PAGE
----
Jim Sinegal: In the third quarter, banks took two steps forward and one step back. Most of the big mortgage-related costs are now out of the way, but other costs are starting to creep up and affect results. JPMorgan (JPM), for instance, took over $1 billion in legal charges related to foreign exchange trading. They also mentioned that they're going to be doubling their cyber security budget because of the hacking that's been going on lately at the banks. So, it seems like the positives were, in a lot of ways, outweighed by negatives.
Similarly, on the credit front, credit quality across the board is exceptional. Everyone is paying back their loans, both on the consumer and commercial side, but there really still isn't any loan growth in significant amounts. And interest rates still remain low. In fact, long-term interest rates are actually going down when I think a lot of investors were expecting them to go up.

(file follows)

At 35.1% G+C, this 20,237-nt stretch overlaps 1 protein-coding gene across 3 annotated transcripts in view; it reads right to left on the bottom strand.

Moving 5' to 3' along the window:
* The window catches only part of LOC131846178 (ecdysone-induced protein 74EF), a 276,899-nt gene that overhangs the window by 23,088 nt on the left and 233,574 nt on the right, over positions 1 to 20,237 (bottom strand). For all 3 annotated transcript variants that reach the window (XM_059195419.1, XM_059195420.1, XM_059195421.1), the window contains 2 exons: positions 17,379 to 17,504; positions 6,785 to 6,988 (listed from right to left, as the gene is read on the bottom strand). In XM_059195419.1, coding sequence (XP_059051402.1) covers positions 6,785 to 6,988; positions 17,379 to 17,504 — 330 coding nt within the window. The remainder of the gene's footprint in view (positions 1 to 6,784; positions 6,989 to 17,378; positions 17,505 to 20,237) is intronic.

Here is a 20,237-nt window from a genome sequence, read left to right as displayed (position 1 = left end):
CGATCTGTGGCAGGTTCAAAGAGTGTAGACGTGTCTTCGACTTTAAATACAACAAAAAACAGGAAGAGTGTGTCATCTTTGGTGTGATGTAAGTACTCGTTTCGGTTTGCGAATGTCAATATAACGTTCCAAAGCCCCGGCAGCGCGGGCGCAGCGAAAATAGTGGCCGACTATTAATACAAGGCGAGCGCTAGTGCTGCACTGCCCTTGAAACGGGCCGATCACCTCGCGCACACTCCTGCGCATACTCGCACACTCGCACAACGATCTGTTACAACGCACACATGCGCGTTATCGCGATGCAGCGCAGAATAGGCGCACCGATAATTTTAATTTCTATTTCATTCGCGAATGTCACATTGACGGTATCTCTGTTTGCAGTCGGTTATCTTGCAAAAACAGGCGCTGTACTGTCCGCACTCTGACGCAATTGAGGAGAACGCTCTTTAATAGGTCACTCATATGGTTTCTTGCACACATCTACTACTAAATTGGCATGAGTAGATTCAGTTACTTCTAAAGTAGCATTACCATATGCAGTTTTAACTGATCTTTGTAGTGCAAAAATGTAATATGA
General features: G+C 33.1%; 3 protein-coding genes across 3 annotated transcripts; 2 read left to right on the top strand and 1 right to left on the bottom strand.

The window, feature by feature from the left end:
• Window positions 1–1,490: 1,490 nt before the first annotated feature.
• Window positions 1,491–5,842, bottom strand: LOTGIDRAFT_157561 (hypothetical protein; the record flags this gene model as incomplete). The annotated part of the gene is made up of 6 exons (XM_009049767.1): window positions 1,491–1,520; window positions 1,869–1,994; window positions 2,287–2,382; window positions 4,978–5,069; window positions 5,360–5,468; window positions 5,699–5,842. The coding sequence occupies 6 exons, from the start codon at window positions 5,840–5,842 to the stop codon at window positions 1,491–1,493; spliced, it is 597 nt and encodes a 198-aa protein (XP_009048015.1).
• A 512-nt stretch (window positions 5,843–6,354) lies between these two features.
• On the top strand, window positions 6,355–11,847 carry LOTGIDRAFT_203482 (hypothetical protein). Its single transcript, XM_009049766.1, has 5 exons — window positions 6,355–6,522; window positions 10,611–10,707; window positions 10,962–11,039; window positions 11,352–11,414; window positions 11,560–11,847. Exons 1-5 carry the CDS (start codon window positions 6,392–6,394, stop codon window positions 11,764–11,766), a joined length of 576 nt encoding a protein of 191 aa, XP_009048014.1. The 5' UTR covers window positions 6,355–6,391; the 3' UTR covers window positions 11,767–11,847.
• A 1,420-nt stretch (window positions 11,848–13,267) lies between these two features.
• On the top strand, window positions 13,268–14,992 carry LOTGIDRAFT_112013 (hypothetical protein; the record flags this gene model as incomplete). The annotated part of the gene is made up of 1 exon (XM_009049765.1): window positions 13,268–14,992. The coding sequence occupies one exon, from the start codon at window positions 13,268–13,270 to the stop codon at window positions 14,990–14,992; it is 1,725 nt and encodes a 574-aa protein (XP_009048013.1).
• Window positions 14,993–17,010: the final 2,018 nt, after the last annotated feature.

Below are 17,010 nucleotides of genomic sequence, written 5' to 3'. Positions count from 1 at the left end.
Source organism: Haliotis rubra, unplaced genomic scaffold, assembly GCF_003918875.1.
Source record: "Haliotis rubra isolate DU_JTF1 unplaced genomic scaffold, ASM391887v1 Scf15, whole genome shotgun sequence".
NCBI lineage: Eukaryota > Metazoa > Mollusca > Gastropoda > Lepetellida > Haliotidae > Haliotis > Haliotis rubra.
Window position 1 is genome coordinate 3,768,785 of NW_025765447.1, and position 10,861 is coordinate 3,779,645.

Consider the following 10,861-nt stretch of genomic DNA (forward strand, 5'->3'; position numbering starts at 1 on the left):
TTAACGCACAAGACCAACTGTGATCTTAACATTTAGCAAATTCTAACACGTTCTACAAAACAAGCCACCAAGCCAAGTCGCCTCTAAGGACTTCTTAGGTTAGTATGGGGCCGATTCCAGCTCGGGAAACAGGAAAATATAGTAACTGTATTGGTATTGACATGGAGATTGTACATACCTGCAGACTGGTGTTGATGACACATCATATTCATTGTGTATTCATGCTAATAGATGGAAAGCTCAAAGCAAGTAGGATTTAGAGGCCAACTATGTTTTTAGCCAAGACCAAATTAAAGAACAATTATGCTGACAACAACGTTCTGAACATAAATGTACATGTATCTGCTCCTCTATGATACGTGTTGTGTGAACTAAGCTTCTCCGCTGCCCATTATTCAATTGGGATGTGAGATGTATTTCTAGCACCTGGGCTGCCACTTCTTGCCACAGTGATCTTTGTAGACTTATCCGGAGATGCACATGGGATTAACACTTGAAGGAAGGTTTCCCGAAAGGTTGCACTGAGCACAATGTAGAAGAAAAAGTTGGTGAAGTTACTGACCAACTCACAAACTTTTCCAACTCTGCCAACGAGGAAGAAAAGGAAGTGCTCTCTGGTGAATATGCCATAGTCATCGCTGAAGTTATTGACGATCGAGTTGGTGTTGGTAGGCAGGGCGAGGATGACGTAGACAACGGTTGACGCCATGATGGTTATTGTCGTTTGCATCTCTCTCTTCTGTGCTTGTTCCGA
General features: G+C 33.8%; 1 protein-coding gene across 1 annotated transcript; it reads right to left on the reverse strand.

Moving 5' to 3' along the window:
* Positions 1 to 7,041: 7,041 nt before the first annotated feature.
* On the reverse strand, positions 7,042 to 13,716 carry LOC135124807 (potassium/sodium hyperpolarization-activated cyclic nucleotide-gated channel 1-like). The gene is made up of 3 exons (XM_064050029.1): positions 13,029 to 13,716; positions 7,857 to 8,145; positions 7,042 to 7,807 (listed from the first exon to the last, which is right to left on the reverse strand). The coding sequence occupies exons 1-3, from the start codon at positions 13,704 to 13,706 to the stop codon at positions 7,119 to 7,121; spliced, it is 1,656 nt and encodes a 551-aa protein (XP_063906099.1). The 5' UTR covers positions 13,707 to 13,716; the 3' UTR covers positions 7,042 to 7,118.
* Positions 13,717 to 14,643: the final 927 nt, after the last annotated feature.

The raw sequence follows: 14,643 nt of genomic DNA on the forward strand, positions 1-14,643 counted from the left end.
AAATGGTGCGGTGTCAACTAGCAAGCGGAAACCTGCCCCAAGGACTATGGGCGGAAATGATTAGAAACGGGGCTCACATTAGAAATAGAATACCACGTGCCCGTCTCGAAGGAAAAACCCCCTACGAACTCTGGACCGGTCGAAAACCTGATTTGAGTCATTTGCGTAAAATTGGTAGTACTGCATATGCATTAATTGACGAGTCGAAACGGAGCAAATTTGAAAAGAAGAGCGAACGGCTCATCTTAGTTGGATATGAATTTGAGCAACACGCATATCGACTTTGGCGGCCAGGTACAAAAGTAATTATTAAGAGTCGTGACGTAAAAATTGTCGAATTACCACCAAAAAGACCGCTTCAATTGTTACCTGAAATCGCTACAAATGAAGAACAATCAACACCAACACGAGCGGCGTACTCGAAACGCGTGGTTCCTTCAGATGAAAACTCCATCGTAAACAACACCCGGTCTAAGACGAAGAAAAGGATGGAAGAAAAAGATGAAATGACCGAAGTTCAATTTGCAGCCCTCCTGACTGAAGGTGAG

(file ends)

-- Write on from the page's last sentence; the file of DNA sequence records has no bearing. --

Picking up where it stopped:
In spite of all that, we actually raised our fair value for Bank of America (BAC) this quarter from $16 to $18 per share, so now it looks slightly undervalued. We're generally skeptical of cost-cutting programs, but Moynihan is doing an excellent job at Bank of America, and we think most of the major risks there are out of the way. They've paid most of the big legal costs and the core business, including consumer banking and wealth management, is actually doing very well. So, with all of the big headaches behind them, we do expect continued progress at Bank of America, and it's looking to be one of the most undervalued banks we cover at the moment.